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(TRENTON) – Assembly Democrats Vincent Prieto, Joan M. Voss, L. Grace Spencer and Charles Mainor on Thursday expressed disappointment over the governor’s conditional veto of legislation that would have given adoptees in New Jersey access to their medical history and birth records

The bill (S-799/A-1406) received final legislative approval by a vote of 44-26-2 in May. Sponsored by Prieto, Voss, Spencer and Mainor, the bill would have established a system to allow adult adoptees access to their original birth certificates and family medical history.

The members vowed to review the conditional veto to ensure the rights of adoptees are still being respected and to weigh the next step.

“Knowledge of family medical history is paramount for individuals faced with a health crisis and adoptees are no exception. This legislation would have granted them access to information they are denied at no fault of their own,” said Prieto (D-Hudson). “I’m concerned about the potential consequences of the Governor’s conditional veto and will carefully review his version of the bill.”

“The purpose of this bill was to give adoptees access to information that is readily available to everyone else, so that they could make the best health care decisions possible for themselves and their families,” said Voss (D-Bergen). “I will be examining the administration’s version of the bill to ensure it upholds the right of adoptees to know their medical history and background.”

“Adoptees did not have a choice when it came to their adoption, but they should have a choice when it comes to making educated health care decisions for themselves and their families,” said Spencer (D-Essex). “This legislation gave them leverage by making their medical information and birth records available to them. I expect the Governor’s version of the bill to do the same and I will be thoroughly reviewing his unfortunate decision.”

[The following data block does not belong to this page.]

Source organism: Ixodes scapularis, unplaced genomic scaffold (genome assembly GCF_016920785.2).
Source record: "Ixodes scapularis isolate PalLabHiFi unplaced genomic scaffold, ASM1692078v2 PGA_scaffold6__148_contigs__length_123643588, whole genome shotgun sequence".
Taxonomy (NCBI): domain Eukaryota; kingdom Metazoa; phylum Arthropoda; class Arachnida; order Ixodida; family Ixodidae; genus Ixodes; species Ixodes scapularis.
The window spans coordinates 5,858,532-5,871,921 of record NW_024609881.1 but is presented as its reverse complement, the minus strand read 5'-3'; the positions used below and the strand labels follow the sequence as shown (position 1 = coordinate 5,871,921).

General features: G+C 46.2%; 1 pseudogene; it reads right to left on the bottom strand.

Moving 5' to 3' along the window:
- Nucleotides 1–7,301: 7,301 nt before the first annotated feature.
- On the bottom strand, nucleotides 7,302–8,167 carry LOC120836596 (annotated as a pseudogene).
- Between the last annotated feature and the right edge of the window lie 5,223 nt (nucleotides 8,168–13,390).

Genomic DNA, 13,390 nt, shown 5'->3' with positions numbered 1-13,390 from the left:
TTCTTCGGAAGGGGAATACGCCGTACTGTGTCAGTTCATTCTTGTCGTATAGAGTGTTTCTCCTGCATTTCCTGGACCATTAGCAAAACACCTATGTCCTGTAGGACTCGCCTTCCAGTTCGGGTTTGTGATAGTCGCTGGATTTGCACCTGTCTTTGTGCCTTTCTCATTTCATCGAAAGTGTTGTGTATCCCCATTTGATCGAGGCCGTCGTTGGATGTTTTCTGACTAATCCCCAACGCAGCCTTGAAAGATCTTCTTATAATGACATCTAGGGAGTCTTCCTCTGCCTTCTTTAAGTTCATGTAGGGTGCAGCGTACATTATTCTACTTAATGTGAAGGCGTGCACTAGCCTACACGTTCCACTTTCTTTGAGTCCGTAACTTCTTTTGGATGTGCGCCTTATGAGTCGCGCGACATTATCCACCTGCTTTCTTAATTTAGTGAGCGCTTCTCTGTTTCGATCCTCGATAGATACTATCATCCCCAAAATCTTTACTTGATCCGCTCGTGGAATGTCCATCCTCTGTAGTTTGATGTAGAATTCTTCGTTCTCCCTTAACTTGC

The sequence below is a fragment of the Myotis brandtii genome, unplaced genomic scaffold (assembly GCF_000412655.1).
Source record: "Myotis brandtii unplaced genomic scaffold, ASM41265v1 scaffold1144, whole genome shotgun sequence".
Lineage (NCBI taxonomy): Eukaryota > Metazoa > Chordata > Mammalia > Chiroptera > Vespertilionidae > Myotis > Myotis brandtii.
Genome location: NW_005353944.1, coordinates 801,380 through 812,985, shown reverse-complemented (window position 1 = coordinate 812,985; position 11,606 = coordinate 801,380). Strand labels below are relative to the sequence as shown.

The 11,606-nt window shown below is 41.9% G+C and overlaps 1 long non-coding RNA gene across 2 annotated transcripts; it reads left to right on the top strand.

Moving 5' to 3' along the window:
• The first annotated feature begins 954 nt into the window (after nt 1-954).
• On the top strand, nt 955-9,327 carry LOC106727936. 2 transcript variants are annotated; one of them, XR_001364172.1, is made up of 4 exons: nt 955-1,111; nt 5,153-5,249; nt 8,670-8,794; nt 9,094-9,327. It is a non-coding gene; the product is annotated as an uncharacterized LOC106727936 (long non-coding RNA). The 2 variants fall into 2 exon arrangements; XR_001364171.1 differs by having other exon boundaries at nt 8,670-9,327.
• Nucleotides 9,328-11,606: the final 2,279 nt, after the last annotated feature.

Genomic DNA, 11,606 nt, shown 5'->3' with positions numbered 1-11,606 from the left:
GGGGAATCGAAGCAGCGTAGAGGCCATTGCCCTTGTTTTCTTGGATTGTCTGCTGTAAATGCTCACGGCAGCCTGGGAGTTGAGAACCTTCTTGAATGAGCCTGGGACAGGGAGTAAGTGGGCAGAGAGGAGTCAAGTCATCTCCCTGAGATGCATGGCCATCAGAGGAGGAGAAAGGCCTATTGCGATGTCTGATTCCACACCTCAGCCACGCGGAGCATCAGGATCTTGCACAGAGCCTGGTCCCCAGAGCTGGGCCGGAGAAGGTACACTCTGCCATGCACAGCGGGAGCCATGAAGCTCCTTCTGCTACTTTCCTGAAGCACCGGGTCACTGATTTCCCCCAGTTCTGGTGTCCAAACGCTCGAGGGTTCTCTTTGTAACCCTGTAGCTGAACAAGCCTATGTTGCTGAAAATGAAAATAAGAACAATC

“The plan that was approved by the Legislature and has now been revised by the Governor was meant to give adoptees basic information that could be beneficial in managing their health care and that of their families,” said Mainor (D-Hudson). “I will be looking at this revised version along with my colleagues to ensure the right to medical information adoptees are asking for is protected.”

Under the bill approved by the legislature, the birth parents of individuals put forward for adoption in New Jersey would have one year from the enactment of regulations to submit a request to the state registrar for non-disclosure.

During this year, adoptees would be able to contact the adoption agency they came from to get non-identifying medical information, including a family medical history, alerting them to any genetic predispositions they may carry for certain types of illnesses.

After birth parents have had an opportunity to opt out of disclosure, an adopted person 18 years of age or older, an adult direct descendant of an adopted person if that person is deceased, or the adoptive parent or guardian of a minor adopted person, would be able to request from the State Registrar a copy of the adoptee’s original birth certificate.

Birth parents would be required, after the year allotted for them to opt-out, to submit a preference form for how they would like to be contacted: either directly, through an intermediary or not at all.

If the birth parents choose not to be contacted, they would have to submit medical and cultural information which would be provided to an adoptee when they receive a redacted version of their birth certificate.